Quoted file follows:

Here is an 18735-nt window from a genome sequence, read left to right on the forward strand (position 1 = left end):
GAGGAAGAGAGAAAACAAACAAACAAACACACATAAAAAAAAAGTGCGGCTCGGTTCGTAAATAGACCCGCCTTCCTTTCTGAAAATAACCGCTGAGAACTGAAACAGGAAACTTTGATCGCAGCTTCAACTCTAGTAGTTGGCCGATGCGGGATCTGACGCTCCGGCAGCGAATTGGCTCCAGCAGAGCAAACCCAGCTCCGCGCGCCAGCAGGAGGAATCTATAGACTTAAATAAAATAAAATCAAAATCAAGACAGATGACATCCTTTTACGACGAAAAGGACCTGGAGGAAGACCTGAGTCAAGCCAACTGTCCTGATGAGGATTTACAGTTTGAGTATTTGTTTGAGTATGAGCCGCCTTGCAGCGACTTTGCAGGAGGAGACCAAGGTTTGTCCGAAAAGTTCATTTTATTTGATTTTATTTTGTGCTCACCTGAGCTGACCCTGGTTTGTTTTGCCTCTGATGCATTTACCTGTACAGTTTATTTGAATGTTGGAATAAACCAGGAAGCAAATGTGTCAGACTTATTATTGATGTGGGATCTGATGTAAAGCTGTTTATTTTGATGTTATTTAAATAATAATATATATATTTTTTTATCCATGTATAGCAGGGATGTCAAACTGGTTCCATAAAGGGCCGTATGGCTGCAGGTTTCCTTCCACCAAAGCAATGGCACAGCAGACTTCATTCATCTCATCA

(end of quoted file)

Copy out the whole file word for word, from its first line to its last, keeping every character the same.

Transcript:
Here is an 18735-nt window from a genome sequence, read left to right on the forward strand (position 1 = left end):
GAGGAAGAGAGAAAACAAACAAACAAACACACATAAAAAAAAAGTGCGGCTCGGTTCGTAAATAGACCCGCCTTCCTTTCTGAAAATAACCGCTGAGAACTGAAACAGGAAACTTTGATCGCAGCTTCAACTCTAGTAGTTGGCCGATGCGGGATCTGACGCTCCGGCAGCGAATTGGCTCCAGCAGAGCAAACCCAGCTCCGCGCGCCAGCAGGAGGAATCTATAGACTTAAATAAAATAAAATCAAAATCAAGACAGATGACATCCTTTTACGACGAAAAGGACCTGGAGGAAGACCTGAGTCAAGCCAACTGTCCTGATGAGGATTTACAGTTTGAGTATTTGTTTGAGTATGAGCCGCCTTGCAGCGACTTTGCAGGAGGAGACCAAGGTTTGTCCGAAAAGTTCATTTTATTTGATTTTATTTTGTGCTCACCTGAGCTGACCCTGGTTTGTTTTGCCTCTGATGCATTTACCTGTACAGTTTATTTGAATGTTGGAATAAACCAGGAAGCAAATGTGTCAGACTTATTATTGATGTGGGATCTGATGTAAAGCTGTTTATTTTGATGTTATTTAAATAATAATATATATATTTTTTTATCCATGTATAGCAGGGATGTCAAACTGGTTCCATAAAGGGCCGTATGGCTGCAGGTTTCCTTCCACCAAAGCAATGGCACAGCAGACTTCATTCATCTCATCA